Israeli security forces said early Monday that they had rescued two hostages who were being held in the southern Gazan city of Rafah, in one of the few examples of a successful hostage rescue in Gaza since the start of the war.
The hostages, Fernando Simon Marman, 60, and Louis Har, 70, were undergoing tests at a hospital in Tel Aviv and were both in good condition, according to a joint statement from the Israeli military, the police and the domestic security agency, Shin Bet.
The statement was issued around the same time that Israel said it had conducted a “wave” of attacks on Rafah, a crowded city at the border with Egypt where more than a million Palestinian refugees are anxiously expecting an Israeli ground invasion.
Mr. Marman and Mr. Har were among more than 240 people captured during the surprise Oct. 7 raid on southern Israel by Hamas and other militant groups, which later prompted Israel to retaliate with massive airstrikes and a ground invasion in Gaza. The statement said the two men had been captured from Nir Yitzhak, near the Gaza border. No other details were immediately available.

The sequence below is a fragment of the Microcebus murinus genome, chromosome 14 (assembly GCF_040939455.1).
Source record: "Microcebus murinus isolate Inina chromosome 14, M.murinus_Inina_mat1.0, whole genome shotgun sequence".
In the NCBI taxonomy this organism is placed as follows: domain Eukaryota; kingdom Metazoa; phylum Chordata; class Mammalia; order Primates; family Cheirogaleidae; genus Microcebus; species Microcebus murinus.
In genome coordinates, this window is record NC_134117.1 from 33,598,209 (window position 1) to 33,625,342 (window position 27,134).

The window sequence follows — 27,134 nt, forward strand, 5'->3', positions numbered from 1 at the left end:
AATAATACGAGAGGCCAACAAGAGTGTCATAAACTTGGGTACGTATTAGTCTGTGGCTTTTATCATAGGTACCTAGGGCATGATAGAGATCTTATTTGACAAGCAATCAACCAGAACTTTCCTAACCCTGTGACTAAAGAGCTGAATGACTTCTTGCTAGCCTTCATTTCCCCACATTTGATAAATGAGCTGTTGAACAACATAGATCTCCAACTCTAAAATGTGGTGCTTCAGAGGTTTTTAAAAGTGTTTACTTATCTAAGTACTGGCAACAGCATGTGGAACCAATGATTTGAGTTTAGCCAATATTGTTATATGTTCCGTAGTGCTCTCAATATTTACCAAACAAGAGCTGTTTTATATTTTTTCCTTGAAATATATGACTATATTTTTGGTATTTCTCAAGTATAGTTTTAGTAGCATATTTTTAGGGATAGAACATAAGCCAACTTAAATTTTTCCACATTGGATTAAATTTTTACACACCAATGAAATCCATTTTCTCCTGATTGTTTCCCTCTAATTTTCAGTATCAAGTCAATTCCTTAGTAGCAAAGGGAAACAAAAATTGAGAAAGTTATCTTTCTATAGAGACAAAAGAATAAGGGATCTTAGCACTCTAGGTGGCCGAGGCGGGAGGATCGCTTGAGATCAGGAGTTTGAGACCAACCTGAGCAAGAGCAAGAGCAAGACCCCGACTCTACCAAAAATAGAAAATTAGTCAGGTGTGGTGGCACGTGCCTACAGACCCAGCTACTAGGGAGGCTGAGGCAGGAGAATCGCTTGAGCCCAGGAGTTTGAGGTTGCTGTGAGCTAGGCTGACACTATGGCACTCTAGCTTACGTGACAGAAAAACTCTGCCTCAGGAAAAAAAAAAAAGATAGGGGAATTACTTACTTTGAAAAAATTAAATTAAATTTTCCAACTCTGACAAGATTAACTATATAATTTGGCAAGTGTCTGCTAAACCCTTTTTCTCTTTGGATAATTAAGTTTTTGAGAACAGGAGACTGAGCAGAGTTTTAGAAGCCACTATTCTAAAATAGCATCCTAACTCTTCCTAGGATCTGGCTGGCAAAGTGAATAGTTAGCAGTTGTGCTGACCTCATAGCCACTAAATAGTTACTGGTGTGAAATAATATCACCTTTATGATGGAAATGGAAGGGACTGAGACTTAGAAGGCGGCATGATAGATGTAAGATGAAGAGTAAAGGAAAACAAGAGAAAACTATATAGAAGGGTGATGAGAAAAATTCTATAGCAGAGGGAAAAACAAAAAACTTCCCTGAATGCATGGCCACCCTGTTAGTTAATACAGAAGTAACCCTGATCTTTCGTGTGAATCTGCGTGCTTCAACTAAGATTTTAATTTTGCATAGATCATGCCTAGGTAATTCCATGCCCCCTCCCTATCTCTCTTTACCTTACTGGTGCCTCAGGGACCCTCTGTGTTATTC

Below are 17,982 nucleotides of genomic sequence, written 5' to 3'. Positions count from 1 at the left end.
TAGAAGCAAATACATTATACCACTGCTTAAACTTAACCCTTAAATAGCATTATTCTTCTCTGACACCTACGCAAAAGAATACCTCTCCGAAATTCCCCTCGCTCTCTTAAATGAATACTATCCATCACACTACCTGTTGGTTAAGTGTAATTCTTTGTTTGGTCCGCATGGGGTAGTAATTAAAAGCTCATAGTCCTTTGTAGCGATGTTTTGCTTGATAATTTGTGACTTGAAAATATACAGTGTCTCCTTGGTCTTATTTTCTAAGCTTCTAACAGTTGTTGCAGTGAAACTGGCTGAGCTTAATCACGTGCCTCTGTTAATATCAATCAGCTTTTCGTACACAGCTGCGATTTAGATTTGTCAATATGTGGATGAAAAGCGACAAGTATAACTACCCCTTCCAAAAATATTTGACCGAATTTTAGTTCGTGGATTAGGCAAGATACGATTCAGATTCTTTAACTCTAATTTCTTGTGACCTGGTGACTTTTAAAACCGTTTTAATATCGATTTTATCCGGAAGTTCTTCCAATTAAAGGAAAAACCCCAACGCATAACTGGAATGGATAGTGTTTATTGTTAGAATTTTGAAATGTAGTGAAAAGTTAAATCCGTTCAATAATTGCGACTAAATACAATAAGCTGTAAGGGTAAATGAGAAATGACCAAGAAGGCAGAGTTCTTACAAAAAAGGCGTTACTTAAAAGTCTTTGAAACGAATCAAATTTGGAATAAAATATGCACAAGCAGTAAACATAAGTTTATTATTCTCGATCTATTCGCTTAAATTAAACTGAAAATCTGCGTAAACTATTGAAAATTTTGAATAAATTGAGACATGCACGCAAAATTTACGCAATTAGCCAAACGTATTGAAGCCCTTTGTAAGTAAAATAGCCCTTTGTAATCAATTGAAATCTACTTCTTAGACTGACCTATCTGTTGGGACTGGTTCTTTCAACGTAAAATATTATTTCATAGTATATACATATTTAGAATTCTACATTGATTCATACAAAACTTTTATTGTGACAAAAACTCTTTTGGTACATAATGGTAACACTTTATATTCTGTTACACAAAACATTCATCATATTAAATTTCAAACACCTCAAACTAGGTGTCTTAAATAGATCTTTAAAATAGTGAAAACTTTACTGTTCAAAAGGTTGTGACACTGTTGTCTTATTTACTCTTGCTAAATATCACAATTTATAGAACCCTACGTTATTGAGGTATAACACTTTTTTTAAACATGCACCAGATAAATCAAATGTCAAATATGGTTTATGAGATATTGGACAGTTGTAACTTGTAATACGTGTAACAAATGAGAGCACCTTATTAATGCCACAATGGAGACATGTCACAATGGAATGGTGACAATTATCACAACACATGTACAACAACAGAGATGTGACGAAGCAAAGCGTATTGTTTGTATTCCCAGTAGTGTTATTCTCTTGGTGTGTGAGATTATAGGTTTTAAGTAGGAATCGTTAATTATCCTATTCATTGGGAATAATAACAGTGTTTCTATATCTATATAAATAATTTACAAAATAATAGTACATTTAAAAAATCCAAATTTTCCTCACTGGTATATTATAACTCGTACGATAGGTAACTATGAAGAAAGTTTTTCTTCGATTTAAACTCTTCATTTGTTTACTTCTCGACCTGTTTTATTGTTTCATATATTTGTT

Israel has been discussing plans to send troops into Rafah, even as aid groups, the United Nations and the United States have warned that the people sheltering there have nowhere to go. Egypt has so far refused to take in Palestinian refugees.
About 100 of the hostages taken in October were released during a weeklong cease-fire last year. Last week, The New York Times reported that Israeli intelligence officers had concluded that at least 30 of the remaining 136 hostages had died since the start of the war. Before Monday’s operation, Israeli forces had said they rescued at least one hostage.
Hostages’ families have been pressing Israel to prioritize negotiations for their release. Last week, he publicly rejected Hamas’s latest proposal of another pause in fighting that would allow for some of the hostages being held by the militants to be released.
But Israeli officials have also signaled that their government was still open to negotiation, and Prime Minister Benjamin Netanyahu said in an interview televised on Sunday that his government was working on a plan to evacuate people from Rafah.
Asked during the interview with ABC News how many of the remaining hostages were still alive, Mr. Netanyahu said, “Enough to warrant the kind of efforts that we’re doing.”
“We are going to try do our best to get all those who are alive back and, frankly, the bodies of the dead,” he added.